• complex chemical processes leave behind non-hazardous residues that have no use, therefore requiring further treatment

Many studies and projects have been started over the last three decades, with good intentions to eliminate this significant legacy risk at no net cost to smelters. Achieving this objective seems to be thwarted by the real economics of the situation: there is no money in SPL. It costs more to handle and process SPL than the value that can be realized from it.

Potential Value in SPL

What is the potential value in recycling SPL? A review of the main constituents shows that there are several chemicals and minerals with potential value in aluminum smelting: fluorides, carbon, and sodium, as well as alumina. Techniques to separate these substances have proven to be complicated and expensive. The small recovered volumes per smelter do not justify the expense. Several decades of trials have come up with only minor, uneconomic returns.

However, there is an obvious alternative offtake. All of these chemicals and minerals available from SPL can be used, with some limitations, in cement manufacture, specifically, in the clinkering process. Alumina is a key ingredient in the chemical process for clinkering and the carbon can be used as a fuel substitute. The sodium fluoride compounds in SPL are of particular value. The sodium can act as a flux and also help to adjust for sulphur imbalance. Under the right circumstances, fluorine increases the reactivity of the clinker and reduces the amount of clinker used per ton of cement, leading to savings in energy and greenhouse gas emissions.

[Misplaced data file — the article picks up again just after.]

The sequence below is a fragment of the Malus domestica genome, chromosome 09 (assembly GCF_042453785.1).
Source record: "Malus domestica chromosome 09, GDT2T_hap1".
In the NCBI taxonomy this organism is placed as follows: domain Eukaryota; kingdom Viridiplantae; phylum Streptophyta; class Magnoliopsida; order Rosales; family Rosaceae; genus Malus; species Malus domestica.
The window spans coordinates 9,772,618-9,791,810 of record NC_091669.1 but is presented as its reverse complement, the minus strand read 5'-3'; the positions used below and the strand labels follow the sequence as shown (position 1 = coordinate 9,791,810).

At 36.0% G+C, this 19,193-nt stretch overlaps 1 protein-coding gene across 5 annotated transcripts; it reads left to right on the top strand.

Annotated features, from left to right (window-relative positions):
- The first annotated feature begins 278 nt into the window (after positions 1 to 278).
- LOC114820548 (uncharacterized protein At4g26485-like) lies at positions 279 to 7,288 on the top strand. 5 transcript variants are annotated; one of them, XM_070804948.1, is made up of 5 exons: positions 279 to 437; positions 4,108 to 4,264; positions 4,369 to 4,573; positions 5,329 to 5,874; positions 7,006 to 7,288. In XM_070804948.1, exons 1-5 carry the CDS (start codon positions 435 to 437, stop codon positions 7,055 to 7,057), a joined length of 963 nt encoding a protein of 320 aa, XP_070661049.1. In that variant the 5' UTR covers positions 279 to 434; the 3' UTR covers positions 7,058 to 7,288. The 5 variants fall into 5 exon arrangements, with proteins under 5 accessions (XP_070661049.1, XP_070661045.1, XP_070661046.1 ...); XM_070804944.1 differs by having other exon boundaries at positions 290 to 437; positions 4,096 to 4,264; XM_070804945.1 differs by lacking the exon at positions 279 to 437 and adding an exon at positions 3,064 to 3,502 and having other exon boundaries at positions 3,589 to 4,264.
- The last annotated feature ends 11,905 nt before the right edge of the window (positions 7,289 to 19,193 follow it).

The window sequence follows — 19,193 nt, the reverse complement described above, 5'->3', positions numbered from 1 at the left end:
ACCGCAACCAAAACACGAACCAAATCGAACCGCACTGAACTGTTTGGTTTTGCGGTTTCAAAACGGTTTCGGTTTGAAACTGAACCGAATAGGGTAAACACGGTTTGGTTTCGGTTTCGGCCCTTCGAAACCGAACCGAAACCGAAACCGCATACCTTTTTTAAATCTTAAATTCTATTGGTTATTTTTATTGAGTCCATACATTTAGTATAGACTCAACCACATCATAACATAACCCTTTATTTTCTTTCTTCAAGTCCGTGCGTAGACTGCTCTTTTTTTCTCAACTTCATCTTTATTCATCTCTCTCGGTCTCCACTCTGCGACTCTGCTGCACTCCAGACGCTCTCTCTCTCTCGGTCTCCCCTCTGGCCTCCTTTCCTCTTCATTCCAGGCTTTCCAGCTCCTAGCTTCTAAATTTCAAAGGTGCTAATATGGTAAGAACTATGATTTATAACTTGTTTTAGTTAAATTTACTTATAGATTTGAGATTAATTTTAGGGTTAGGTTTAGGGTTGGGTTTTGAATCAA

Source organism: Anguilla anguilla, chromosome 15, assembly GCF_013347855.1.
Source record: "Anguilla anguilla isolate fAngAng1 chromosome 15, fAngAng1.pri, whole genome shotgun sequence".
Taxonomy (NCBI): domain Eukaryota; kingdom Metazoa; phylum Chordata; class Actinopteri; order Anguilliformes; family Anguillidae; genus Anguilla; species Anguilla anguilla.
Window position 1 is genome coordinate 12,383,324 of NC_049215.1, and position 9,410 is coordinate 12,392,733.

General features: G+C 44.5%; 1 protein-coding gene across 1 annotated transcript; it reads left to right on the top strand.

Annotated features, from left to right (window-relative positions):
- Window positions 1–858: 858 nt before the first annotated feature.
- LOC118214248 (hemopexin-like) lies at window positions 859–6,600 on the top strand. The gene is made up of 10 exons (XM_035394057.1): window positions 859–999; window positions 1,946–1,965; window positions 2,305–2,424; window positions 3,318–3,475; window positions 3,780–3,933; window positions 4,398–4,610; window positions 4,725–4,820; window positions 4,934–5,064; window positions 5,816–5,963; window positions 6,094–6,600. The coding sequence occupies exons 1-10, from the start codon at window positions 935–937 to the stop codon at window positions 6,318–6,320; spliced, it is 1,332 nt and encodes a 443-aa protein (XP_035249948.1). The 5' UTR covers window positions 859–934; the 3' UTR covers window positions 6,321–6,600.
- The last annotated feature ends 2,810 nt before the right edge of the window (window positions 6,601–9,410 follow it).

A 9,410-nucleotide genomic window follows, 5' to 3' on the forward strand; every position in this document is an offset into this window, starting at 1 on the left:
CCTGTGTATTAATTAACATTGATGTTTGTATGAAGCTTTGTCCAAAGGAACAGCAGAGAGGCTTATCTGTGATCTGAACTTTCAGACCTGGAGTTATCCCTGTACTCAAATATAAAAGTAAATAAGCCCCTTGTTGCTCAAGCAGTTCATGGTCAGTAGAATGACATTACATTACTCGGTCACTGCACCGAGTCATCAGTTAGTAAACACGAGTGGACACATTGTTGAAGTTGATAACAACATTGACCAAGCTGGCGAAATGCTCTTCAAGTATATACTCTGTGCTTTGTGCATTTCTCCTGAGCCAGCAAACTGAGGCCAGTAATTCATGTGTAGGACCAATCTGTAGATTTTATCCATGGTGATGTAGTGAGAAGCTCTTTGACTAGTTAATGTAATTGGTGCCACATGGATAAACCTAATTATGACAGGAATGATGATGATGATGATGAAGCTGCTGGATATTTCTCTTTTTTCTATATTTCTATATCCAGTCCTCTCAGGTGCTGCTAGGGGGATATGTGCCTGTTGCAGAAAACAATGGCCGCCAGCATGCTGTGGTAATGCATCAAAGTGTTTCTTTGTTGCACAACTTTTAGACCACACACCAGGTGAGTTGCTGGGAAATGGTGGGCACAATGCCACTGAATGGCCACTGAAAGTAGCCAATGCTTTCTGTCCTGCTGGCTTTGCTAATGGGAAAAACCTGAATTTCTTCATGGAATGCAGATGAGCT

There is good data to suggest that around a quarter of all cement clinker plants in the world can get value from the constituents of SPL. So the market is massive, with more than 1 billion tons of cement clinker being made in these plants. If these clinker plants only use 20 kg of SPL-derived material for every one ton of clinker (to optimize the fluoride mineralizing requirements) then the million tons of SPL generated each year can be consumed many times over.

So why are cement companies not falling over themselves to get hold of SPL? The approach sounds good in theory, but there are practical limitations.

Safety: Raw SPL is extremely hazardous, as mentioned. This requires significant handling and safety protocols to be implemented, not only by the smelter but by the transport company and the cement plant. Moisture, dust, gaseous emissions, skin contact, explosive potential, etc. must be minimized from pot de-lining to end-use.

Sizing: The SPL has to be crushed to a size that can be readily introduced to the clinker process. The extreme hardness of some of the lining materials (e.g., silicon carbide) can break even the most robust crushing equipment. Pieces of collector bar can also be a literal “spanner in the works.”

Chemical Suitability: Not all cement plants can accept extra fluorides and sodium (an alkali) in their process. Sodium can be very problematic from the deleterious alkali-silica reaction with certain concrete aggregates. Fluoride additions can affect setting time of concrete, particularly in cold climates.